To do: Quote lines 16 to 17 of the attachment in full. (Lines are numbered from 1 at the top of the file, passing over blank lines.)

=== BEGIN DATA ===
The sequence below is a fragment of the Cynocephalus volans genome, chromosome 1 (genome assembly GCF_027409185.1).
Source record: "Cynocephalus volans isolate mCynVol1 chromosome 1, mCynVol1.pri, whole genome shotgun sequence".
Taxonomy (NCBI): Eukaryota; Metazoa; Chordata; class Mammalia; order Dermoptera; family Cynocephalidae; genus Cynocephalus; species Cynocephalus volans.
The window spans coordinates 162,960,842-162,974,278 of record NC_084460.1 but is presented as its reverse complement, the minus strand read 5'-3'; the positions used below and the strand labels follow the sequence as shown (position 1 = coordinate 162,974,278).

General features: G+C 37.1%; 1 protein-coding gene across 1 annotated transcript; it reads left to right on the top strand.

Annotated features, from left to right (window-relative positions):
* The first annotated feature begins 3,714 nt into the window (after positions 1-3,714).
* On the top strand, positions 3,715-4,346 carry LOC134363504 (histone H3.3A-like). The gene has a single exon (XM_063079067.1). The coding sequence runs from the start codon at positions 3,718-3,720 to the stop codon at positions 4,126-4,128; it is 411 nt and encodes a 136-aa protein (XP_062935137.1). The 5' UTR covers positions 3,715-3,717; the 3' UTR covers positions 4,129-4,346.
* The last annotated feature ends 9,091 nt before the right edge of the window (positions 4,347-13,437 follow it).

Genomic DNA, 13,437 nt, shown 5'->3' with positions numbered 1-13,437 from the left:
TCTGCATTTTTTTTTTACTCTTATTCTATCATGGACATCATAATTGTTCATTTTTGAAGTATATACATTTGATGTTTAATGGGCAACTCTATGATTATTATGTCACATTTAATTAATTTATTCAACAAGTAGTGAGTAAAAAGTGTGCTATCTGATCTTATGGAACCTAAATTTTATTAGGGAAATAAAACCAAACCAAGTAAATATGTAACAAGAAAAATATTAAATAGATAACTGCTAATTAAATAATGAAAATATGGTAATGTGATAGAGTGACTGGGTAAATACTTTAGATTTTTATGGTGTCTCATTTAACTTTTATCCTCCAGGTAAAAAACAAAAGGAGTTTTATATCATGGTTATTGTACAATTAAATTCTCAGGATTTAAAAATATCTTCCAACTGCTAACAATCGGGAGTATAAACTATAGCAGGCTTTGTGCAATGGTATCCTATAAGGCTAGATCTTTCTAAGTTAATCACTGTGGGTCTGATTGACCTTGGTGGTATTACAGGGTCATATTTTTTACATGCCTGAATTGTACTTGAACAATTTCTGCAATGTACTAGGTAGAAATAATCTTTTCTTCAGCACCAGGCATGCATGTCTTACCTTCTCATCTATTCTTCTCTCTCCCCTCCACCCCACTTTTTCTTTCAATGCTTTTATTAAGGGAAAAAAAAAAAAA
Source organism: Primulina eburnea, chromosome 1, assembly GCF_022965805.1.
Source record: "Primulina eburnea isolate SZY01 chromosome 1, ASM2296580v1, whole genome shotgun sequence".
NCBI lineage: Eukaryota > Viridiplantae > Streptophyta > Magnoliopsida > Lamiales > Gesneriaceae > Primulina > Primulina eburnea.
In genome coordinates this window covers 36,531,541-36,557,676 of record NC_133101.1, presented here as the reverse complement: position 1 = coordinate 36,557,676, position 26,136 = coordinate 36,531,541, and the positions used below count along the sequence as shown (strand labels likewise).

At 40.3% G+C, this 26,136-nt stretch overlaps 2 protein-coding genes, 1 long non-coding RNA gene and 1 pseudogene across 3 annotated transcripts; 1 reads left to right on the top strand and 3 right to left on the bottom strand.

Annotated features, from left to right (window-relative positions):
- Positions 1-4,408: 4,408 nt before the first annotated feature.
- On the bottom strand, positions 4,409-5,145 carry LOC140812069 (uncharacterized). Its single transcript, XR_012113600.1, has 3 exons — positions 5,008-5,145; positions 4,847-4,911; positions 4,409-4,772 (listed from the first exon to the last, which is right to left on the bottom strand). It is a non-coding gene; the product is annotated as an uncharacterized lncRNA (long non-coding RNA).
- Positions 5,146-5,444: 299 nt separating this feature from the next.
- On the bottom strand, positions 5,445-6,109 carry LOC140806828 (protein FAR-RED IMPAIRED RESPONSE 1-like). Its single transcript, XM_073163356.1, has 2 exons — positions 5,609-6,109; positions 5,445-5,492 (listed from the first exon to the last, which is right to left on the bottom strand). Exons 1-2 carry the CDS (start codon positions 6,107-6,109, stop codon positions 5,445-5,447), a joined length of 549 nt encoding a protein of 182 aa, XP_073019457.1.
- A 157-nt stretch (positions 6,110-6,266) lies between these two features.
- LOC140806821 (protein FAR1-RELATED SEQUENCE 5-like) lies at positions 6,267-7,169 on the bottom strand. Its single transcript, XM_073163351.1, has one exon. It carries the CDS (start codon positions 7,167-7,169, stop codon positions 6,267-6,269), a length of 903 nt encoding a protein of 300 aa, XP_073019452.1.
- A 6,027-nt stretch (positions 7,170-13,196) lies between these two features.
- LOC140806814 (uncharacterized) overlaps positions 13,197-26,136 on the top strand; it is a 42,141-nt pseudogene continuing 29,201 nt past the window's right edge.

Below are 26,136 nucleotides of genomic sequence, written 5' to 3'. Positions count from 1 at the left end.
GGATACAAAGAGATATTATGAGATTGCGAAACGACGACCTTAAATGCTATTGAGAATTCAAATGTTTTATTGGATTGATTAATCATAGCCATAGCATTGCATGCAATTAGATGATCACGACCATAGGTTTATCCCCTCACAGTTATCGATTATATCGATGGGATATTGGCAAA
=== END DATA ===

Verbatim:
At 40.3% G+C, this 26,136-nt stretch overlaps 2 protein-coding genes, 1 long non-coding RNA gene and 1 pseudogene across 3 annotated transcripts; 1 reads left to right on the top strand and 3 right to left on the bottom strand.

Annotated features, from left to right (window-relative positions):